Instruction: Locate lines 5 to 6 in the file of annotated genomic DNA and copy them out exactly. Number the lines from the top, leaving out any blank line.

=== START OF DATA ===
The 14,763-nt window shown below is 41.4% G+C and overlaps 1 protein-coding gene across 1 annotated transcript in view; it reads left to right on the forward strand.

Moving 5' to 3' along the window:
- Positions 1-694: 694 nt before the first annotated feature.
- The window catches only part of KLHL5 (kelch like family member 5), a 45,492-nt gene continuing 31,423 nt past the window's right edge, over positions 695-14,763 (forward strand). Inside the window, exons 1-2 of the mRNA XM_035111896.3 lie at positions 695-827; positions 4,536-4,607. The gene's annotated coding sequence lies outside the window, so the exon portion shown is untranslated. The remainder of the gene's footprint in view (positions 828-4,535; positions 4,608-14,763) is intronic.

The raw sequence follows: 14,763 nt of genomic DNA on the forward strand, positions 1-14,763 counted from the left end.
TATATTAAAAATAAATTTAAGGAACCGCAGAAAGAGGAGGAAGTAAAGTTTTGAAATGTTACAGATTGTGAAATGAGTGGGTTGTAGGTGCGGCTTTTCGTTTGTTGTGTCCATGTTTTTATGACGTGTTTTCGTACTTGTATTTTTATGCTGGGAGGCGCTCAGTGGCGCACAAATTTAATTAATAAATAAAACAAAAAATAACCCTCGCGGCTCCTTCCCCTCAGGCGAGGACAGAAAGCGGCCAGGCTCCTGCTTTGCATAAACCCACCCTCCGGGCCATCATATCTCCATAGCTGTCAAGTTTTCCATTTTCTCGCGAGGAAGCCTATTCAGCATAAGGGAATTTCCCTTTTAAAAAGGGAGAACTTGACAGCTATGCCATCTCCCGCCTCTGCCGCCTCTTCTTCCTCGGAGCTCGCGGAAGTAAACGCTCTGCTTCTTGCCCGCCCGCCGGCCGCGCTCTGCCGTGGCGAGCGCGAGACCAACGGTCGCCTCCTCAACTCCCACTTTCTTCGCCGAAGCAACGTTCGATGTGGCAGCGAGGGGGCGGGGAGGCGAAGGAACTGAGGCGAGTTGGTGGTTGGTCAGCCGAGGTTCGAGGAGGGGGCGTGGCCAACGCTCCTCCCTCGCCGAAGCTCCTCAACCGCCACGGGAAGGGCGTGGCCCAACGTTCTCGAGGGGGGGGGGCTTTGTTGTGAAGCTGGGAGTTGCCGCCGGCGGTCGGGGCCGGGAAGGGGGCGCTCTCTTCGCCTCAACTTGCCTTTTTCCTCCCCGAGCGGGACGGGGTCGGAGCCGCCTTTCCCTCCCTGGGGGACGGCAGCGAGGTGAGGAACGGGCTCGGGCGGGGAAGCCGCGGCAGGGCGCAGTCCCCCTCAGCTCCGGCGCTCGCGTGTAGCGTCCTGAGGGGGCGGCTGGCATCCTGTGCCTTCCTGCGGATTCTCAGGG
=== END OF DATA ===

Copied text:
The raw sequence follows: 14,763 nt of genomic DNA on the forward strand, positions 1-14,763 counted from the left end.
TATATTAAAAATAAATTTAAGGAACCGCAGAAAGAGGAGGAAGTAAAGTTTTGAAATGTTACAGATTGTGAAATGAGTGGGTTGTAGGTGCGGCTTTTCGTTTGTTGTGTCCATGTTTTTATGACGTGTTTTCGTACTTGTATTTTTATGCTGGGAGGCGCTCAGTGGCGCACAAATTTAATTAATAAATAAAACAAAAAATAACCCTCGCGGCTCCTTCCCCTCAGGCGAGGACAGAAAGCGGCCAGGCTCCTGCTTTGCATAAACCCACCCTCCGGGCCATCATATCTCCATAGCTGTCAAGTTTTCCATTTTCTCGCGAGGAAGCCTATTCAGCATAAGGGAATTTCCCTTTTAAAAAGGGAGAACTTGACAGCTATGCCATCTCCCGCCTCTGCCGCCTCTTCTTCCTCGGAGCTCGCGGAAGTAAACGCTCTGCTTCTTGCCCGCCCGCCGGCCGCGCTCTGCCGTGGCGAGCGCGAGACCAACGGTCGCCTCCTCAACTCCCACTTTCTTCGCCGAAGCAACGTTCGATGTGGCAGCGAGGGGGCGGGGAGGCGAAGGAACTGAGGCGAGTTGGTGGTTGGTCAGCCGAGGTTCGAGGAGGGGGCGTGGCCAACGCTCCTCCCTCGCCGAAGCTCCTCAACCGCCACGGGAAGGGCGTGGCCCAACGTTCTCGAGGGGGGGGGGCTTTGTTGTGAAGCTGGGAGTTGCCGCCGGCGGTCGGGGCCGGGAAGGGGGCGCTCTCTTCGCCTCAACTTGCCTTTTTCCTCCCCGAGCGGGACGGGGTCGGAGCCGCCTTTCCCTCCCTGGGGGACGGCAGCGAGGTGAGGAACGGGCTCGGGCGGGGAAGCCGCGGCAGGGCGCAGTCCCCCTCAGCTCCGGCGCTCGCGTGTAGCGTCCTGAGGGGGCGGCTGGCATCCTGTGCCTTCCTGCGGATTCTCAGGG